Hate to break it to you, but the SO that rapes your kid/wife/girlfriend is likely not only on a registry, but they are a FAMILY FRIEND or a RELATIVE.

Stupidity is not attractive. Neither is the repetition of lies. And repeating them frequently does not make them suddenly truth.

Anonymous said...

UGH.
This place need an edit button. That SHOULD have said, likely not only NOT on a registry...

Tom Bombadil said...

These types of Bills and legislation are popping up all over the globe. Very few blogs cover it fairly as Grits does. And very few men are aware just how much legal peril they are in simply because they are men. Other blogs a man should read thoroughly:
http://avoiceformen.com
http://shrink4men.com/
http://falserapesociety.blogspot.com
http://protectionformen.com

atlas said...

While it is no guarantee of safety for a man from a false-rape charge, I find that avoiding women and dating quite liberating and stress-free.

Anonymous said...

I am a wife, mother, grandmother. It frightens me to know that these types of bills are geared and can cause mostly men much heartbreak. It angers me to know that a female can make an allegation and it is taken as the gospel truth, even though it is not. It makes me sick that there are so many double standards against men. I dont understand why a lot of people believe that a man is always the one in charge. Clearly the female has more power than they should be allowed to have. This is sad and I am just wondering: WHEN ARE YOU MEN GOING TO START STICKING UP FOR YOURSELVES AND STANDING STRONG AGAINST THE WRONGS AND LIES OF FEMALES? Trust me, we are not all lilly white virgins that only want peace and harmony.
Oh, and you women who will stand up and take offense to what I have said, GET OVER IT. You know that what I say is a fact. I am a real survivor of abuse, and I am not wallowing in my pity. I have learned to forgive and I will never let anyone call me a victim. Thank you for allowing me to vent.

Hook Em Horns said...

http://www.thestarpress.com/article/20110411/NEWS06/110411026/Two-Ind-girls-charged-sexual-assault-17-year-old-boy

Anonymous said...

These LSOTP's are a tight bunch. Has anyone looked into this self-serving group?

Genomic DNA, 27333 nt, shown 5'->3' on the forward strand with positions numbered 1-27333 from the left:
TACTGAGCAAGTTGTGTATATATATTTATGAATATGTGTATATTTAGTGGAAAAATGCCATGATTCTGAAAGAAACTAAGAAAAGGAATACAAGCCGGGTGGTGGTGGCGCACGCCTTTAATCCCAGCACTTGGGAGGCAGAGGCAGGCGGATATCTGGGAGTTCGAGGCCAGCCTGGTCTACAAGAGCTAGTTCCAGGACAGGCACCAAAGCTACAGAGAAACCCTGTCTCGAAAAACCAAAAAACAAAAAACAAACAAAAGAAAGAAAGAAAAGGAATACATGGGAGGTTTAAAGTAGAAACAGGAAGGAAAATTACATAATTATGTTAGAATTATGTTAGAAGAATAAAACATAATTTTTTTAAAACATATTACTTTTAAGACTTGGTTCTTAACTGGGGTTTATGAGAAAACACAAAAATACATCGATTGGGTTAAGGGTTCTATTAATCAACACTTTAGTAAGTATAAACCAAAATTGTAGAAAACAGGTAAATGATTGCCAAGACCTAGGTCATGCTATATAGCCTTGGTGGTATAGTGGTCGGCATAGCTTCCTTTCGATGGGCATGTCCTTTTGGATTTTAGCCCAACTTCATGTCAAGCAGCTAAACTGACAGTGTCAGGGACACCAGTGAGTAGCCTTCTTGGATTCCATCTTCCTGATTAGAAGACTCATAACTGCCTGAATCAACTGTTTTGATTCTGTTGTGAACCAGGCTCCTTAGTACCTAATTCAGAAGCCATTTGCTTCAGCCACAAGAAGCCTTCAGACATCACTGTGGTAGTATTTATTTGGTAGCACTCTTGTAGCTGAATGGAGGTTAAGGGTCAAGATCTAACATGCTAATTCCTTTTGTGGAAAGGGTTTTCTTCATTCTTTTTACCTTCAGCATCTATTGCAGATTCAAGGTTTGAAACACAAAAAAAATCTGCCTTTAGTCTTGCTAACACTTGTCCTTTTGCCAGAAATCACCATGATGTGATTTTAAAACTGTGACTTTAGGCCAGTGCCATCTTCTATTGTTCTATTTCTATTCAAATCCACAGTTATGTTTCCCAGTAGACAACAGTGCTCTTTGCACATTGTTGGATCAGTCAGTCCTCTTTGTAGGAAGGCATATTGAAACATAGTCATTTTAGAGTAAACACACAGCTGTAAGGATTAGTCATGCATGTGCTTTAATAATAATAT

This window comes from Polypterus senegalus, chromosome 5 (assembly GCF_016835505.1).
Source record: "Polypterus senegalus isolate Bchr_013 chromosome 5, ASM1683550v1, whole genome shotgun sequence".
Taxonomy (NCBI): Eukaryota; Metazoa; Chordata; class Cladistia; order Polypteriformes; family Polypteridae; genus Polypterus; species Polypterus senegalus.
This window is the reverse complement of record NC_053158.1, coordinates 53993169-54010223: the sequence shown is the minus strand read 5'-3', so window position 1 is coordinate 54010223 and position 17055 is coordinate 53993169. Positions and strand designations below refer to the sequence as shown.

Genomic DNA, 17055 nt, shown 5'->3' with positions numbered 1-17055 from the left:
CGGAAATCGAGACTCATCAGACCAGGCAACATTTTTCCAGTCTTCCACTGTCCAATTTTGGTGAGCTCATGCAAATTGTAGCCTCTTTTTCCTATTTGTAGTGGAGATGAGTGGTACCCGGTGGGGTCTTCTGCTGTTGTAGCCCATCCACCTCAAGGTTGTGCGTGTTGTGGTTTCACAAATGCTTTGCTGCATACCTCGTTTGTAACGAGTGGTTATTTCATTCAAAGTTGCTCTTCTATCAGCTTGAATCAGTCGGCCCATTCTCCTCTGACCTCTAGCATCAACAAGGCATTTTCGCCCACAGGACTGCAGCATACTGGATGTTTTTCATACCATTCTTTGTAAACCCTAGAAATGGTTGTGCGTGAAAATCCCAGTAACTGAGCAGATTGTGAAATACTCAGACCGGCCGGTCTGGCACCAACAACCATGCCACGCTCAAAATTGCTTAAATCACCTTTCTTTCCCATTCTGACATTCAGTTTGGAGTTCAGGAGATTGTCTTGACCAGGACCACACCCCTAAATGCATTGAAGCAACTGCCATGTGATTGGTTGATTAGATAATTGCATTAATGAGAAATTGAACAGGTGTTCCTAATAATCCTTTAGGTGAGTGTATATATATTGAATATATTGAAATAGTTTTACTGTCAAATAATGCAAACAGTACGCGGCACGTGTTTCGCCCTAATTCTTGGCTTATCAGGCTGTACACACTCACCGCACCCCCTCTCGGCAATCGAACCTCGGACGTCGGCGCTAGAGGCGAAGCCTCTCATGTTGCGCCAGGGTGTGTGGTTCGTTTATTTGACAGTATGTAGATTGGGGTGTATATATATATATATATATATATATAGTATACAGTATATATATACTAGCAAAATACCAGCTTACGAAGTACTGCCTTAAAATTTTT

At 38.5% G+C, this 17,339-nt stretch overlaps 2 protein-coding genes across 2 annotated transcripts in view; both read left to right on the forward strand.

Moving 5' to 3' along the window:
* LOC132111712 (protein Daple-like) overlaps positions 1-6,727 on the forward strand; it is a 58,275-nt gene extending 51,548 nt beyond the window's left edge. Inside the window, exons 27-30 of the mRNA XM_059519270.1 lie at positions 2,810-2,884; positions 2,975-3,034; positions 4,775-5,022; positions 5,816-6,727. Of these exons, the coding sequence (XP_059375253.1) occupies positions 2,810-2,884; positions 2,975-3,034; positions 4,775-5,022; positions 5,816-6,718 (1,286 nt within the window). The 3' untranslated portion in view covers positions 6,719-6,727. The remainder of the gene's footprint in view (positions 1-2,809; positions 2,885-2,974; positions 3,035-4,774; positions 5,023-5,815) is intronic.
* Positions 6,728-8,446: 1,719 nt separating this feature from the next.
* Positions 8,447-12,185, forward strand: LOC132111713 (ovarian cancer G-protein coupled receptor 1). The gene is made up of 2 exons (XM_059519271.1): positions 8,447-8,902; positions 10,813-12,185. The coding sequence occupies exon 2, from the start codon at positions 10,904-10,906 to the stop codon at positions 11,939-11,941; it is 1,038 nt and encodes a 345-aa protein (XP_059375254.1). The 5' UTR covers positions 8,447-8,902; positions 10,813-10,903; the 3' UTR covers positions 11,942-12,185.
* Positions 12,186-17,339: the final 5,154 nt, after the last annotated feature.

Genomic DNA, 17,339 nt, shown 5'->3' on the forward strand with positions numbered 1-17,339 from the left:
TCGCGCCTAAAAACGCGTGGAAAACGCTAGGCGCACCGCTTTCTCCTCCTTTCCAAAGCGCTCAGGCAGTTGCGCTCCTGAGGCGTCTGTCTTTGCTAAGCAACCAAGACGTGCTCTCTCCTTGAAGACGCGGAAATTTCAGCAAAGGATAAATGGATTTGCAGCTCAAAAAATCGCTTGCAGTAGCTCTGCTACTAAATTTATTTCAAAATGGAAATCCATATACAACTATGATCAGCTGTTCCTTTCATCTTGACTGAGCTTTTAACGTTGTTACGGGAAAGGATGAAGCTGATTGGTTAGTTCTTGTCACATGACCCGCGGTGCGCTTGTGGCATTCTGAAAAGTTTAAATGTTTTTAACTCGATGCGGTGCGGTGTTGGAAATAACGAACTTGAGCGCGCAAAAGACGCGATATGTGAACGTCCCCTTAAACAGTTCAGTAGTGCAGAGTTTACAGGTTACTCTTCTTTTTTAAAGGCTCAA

Human-Stupidity.com said...

Why do they always need SPECIAL laws for sex crimes?

Would it not be useful to allow hearsay or real prior cases in case of theft, drug running, bullying, street fighting, etc?

Let us just remove due process everywhere to speed up criminal proceedings.

Anonymous said...

California has had a similar law on the books for decades. No, it will not be found unconstitutional. And calling it reputation evidence is misleading.

Anonymous said...

11:57, Regrettably, Men can no longer stand up for themselves and 'do something' about laws geared towards the criminalization of anything we do. If you are male and do NOT support the laws to 'protect the children' then the non-supportive male obviously is a closeted sex offender who has hundreds of victims and is making excuses for their deviant behaviors.

it is amazing that common sense tells the population that refuting someone's facts by saying 'they have to be one of them' doesn't work with anything EXCEPT sex offenders. If I were to make bold statements backed by facts regarding the 'disease' of drinking, or the 'mental imbalance' of people that cause harm to others, people will come out of the woodwork to support my theory. However, if one makes the statement that most sex offenders are NOT after your kids, or that they do NOT re-offend as much as the loudmouths claim (even while I state the reports supporting my claims), my statements are picked apart and I am instantly a closeted Sex Offender waiting to hide in a tree line and steal your kids.

Mass hysteria is a wonderful thing for those that want to gain power. John Walsh is a washed up land developer, who loves to sexually harrass women, snort coke in the bahamas, and lived in a sham marriage for many years; But he's the good guy now! he makes false claims daily, has no idea what happened to his son other than he was murdered, and cannot factually state the the man convicted of the crime even did it. Yet everyday he uses HIS 'facts' to cause greater harm to this nations kids.

The only course for change in this country is to throw out the baby and the bath water. Our politicians have so corrupted the current system that Big business rules them and the only way they can keep the rank and file in line is to continue to oppress all of us.